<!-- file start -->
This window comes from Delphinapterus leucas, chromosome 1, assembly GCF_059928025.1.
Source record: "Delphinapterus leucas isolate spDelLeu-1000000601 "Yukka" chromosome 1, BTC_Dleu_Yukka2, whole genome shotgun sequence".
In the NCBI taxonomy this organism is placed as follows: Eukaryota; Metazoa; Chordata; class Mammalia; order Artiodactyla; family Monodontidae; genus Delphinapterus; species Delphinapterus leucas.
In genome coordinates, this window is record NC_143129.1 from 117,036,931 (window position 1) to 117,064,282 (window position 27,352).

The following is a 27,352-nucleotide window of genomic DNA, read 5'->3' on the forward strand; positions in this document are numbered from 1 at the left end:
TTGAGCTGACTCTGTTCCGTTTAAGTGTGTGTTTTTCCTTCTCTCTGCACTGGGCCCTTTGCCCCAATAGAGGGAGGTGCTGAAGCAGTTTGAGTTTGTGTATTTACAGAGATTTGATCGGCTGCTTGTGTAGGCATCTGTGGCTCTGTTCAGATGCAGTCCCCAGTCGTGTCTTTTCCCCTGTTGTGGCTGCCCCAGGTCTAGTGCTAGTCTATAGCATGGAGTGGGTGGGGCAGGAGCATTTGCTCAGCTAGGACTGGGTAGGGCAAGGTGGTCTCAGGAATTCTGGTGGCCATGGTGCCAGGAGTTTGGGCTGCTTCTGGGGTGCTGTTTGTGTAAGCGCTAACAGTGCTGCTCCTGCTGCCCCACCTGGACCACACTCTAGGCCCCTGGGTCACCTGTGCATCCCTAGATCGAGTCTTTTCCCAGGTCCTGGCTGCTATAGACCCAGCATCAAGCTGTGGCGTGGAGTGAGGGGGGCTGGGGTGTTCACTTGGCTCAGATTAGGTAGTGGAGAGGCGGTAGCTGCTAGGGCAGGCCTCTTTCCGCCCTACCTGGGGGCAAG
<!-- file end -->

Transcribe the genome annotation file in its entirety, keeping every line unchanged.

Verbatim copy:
This window comes from Delphinapterus leucas, chromosome 1, assembly GCF_059928025.1.
Source record: "Delphinapterus leucas isolate spDelLeu-1000000601 "Yukka" chromosome 1, BTC_Dleu_Yukka2, whole genome shotgun sequence".
In the NCBI taxonomy this organism is placed as follows: Eukaryota; Metazoa; Chordata; class Mammalia; order Artiodactyla; family Monodontidae; genus Delphinapterus; species Delphinapterus leucas.
In genome coordinates, this window is record NC_143129.1 from 117,036,931 (window position 1) to 117,064,282 (window position 27,352).

The following is a 27,352-nucleotide window of genomic DNA, read 5'->3' on the forward strand; positions in this document are numbered from 1 at the left end:
TTGAGCTGACTCTGTTCCGTTTAAGTGTGTGTTTTTCCTTCTCTCTGCACTGGGCCCTTTGCCCCAATAGAGGGAGGTGCTGAAGCAGTTTGAGTTTGTGTATTTACAGAGATTTGATCGGCTGCTTGTGTAGGCATCTGTGGCTCTGTTCAGATGCAGTCCCCAGTCGTGTCTTTTCCCCTGTTGTGGCTGCCCCAGGTCTAGTGCTAGTCTATAGCATGGAGTGGGTGGGGCAGGAGCATTTGCTCAGCTAGGACTGGGTAGGGCAAGGTGGTCTCAGGAATTCTGGTGGCCATGGTGCCAGGAGTTTGGGCTGCTTCTGGGGTGCTGTTTGTGTAAGCGCTAACAGTGCTGCTCCTGCTGCCCCACCTGGACCACACTCTAGGCCCCTGGGTCACCTGTGCATCCCTAGATCGAGTCTTTTCCCAGGTCCTGGCTGCTATAGACCCAGCATCAAGCTGTGGCGTGGAGTGAGGGGGGCTGGGGTGTTCACTTGGCTCAGATTAGGTAGTGGAGAGGCGGTAGCTGCTAGGGCAGGCCTCTTTCCGCCCTACCTGGGGGCAAG